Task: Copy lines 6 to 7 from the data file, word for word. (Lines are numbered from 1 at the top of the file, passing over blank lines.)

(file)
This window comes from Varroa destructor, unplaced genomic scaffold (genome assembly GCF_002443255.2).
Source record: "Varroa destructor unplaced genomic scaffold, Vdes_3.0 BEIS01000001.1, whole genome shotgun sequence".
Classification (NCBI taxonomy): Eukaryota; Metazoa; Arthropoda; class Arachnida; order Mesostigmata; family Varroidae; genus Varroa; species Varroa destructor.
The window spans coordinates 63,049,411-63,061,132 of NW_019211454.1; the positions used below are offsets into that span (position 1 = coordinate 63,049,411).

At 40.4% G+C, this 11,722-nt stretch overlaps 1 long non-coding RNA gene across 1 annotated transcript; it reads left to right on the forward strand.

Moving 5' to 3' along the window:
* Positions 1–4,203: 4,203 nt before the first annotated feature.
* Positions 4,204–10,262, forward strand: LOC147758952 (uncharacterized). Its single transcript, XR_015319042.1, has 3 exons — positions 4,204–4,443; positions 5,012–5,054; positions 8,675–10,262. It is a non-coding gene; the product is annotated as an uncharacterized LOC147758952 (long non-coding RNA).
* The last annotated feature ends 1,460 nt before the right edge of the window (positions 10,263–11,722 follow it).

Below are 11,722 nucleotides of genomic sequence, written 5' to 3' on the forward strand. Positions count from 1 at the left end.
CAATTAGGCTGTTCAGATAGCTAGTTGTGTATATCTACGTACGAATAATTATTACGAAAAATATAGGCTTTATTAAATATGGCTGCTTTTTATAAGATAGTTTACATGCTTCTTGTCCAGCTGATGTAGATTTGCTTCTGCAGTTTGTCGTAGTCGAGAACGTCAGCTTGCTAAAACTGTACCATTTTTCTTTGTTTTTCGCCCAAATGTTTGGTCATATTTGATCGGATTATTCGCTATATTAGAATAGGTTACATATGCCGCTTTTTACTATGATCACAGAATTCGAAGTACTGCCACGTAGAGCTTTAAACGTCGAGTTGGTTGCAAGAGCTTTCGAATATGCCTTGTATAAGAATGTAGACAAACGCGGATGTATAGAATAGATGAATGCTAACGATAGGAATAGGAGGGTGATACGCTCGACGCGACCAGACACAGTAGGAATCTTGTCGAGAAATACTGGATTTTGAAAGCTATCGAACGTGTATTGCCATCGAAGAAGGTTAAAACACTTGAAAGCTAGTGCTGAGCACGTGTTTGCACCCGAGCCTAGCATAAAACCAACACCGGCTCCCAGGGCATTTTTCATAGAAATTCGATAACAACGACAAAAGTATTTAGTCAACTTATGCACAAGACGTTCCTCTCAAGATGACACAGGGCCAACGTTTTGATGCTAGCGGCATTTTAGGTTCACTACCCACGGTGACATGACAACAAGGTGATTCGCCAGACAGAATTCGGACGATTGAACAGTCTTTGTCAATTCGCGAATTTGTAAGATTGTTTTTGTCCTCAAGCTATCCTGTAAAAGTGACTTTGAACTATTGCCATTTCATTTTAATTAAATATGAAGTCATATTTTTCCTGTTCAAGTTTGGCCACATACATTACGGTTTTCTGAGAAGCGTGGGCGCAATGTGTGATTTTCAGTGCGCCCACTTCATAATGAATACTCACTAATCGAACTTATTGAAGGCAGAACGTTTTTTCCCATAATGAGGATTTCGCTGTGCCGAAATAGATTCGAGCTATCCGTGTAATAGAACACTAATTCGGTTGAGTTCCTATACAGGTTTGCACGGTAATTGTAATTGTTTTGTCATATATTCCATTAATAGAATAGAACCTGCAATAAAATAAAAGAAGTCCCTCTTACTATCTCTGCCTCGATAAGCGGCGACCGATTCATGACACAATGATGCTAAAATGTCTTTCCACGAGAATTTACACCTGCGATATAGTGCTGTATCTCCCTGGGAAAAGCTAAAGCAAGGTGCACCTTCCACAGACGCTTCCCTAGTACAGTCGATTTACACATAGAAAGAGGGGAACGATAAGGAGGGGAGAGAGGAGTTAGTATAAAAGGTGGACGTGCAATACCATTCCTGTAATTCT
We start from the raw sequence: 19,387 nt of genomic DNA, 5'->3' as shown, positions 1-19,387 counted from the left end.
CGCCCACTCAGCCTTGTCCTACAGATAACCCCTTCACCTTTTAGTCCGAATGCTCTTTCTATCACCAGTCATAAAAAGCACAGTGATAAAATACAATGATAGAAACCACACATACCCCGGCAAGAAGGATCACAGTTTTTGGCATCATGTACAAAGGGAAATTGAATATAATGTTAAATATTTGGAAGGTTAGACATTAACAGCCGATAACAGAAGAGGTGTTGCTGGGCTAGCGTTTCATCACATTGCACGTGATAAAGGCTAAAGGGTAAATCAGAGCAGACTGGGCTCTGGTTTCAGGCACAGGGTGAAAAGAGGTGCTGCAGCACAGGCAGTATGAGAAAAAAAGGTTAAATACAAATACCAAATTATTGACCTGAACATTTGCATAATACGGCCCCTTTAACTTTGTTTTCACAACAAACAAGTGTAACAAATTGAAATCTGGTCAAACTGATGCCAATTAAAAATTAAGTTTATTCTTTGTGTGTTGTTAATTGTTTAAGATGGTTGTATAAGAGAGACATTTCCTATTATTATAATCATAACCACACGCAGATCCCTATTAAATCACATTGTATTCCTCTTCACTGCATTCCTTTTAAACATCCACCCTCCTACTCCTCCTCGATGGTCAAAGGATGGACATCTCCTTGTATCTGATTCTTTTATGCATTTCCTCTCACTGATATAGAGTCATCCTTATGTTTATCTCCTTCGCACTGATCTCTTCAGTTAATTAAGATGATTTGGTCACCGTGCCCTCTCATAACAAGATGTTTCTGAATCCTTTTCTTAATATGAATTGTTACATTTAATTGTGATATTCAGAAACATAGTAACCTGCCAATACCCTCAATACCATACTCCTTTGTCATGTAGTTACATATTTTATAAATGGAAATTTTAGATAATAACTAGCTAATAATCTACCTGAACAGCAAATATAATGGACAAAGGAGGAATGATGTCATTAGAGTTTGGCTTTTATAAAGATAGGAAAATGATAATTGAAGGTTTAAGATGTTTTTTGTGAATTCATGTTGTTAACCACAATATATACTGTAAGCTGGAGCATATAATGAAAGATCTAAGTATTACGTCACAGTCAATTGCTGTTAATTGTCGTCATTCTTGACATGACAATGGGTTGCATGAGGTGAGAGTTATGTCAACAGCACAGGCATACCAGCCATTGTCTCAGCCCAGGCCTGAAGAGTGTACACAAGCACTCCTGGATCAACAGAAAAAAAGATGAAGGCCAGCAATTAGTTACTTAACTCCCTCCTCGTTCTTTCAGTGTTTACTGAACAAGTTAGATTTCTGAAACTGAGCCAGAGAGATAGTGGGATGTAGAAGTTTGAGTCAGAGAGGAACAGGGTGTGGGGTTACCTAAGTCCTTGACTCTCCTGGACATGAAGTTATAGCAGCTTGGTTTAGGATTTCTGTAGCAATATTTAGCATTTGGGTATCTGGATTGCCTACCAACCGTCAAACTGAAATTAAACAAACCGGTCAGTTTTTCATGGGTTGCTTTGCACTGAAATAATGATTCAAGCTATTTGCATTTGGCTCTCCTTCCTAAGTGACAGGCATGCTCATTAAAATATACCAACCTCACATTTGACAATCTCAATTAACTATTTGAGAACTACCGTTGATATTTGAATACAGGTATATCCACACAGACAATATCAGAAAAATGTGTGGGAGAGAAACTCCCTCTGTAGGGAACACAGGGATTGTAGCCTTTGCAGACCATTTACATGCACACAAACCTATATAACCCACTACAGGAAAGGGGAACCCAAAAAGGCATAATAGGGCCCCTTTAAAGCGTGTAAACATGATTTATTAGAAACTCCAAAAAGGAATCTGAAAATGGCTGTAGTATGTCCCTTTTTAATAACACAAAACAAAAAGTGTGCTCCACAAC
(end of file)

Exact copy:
Moving 5' to 3' along the window:
* Positions 1–4,203: 4,203 nt before the first annotated feature.